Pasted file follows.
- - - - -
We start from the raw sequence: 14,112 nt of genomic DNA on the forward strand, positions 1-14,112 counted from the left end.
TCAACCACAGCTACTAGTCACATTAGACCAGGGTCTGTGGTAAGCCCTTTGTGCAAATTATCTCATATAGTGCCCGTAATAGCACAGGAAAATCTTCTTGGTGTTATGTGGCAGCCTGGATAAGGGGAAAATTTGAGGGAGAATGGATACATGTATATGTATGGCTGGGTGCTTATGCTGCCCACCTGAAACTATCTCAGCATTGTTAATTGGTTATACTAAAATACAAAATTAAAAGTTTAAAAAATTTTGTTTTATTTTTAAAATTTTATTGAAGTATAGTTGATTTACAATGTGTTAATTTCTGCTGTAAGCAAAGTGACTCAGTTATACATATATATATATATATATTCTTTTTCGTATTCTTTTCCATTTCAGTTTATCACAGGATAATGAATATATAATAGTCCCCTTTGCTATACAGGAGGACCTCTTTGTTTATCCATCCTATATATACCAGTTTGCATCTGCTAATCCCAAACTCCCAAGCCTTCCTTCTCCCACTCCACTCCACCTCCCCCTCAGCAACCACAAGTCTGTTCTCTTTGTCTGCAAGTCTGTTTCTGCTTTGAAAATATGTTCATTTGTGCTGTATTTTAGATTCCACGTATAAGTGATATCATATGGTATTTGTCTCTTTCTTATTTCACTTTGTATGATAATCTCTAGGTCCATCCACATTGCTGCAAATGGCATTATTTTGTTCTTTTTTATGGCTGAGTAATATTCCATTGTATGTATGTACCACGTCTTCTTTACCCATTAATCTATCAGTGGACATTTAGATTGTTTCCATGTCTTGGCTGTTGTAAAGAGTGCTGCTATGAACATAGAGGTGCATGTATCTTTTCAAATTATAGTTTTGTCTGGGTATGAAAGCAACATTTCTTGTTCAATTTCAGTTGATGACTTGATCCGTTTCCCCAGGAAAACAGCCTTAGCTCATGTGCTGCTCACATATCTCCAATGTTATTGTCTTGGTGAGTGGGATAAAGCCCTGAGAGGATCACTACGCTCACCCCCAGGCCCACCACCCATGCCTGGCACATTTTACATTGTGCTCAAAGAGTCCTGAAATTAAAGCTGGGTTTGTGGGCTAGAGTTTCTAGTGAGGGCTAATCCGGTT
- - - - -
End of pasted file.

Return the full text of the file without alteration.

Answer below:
We start from the raw sequence: 14,112 nt of genomic DNA on the forward strand, positions 1-14,112 counted from the left end.
TCAACCACAGCTACTAGTCACATTAGACCAGGGTCTGTGGTAAGCCCTTTGTGCAAATTATCTCATATAGTGCCCGTAATAGCACAGGAAAATCTTCTTGGTGTTATGTGGCAGCCTGGATAAGGGGAAAATTTGAGGGAGAATGGATACATGTATATGTATGGCTGGGTGCTTATGCTGCCCACCTGAAACTATCTCAGCATTGTTAATTGGTTATACTAAAATACAAAATTAAAAGTTTAAAAAATTTTGTTTTATTTTTAAAATTTTATTGAAGTATAGTTGATTTACAATGTGTTAATTTCTGCTGTAAGCAAAGTGACTCAGTTATACATATATATATATATATATTCTTTTTCGTATTCTTTTCCATTTCAGTTTATCACAGGATAATGAATATATAATAGTCCCCTTTGCTATACAGGAGGACCTCTTTGTTTATCCATCCTATATATACCAGTTTGCATCTGCTAATCCCAAACTCCCAAGCCTTCCTTCTCCCACTCCACTCCACCTCCCCCTCAGCAACCACAAGTCTGTTCTCTTTGTCTGCAAGTCTGTTTCTGCTTTGAAAATATGTTCATTTGTGCTGTATTTTAGATTCCACGTATAAGTGATATCATATGGTATTTGTCTCTTTCTTATTTCACTTTGTATGATAATCTCTAGGTCCATCCACATTGCTGCAAATGGCATTATTTTGTTCTTTTTTATGGCTGAGTAATATTCCATTGTATGTATGTACCACGTCTTCTTTACCCATTAATCTATCAGTGGACATTTAGATTGTTTCCATGTCTTGGCTGTTGTAAAGAGTGCTGCTATGAACATAGAGGTGCATGTATCTTTTCAAATTATAGTTTTGTCTGGGTATGAAAGCAACATTTCTTGTTCAATTTCAGTTGATGACTTGATCCGTTTCCCCAGGAAAACAGCCTTAGCTCATGTGCTGCTCACATATCTCCAATGTTATTGTCTTGGTGAGTGGGATAAAGCCCTGAGAGGATCACTACGCTCACCCCCAGGCCCACCACCCATGCCTGGCACATTTTACATTGTGCTCAAAGAGTCCTGAAATTAAAGCTGGGTTTGTGGGCTAGAGTTTCTAGTGAGGGCTAATCCGGTT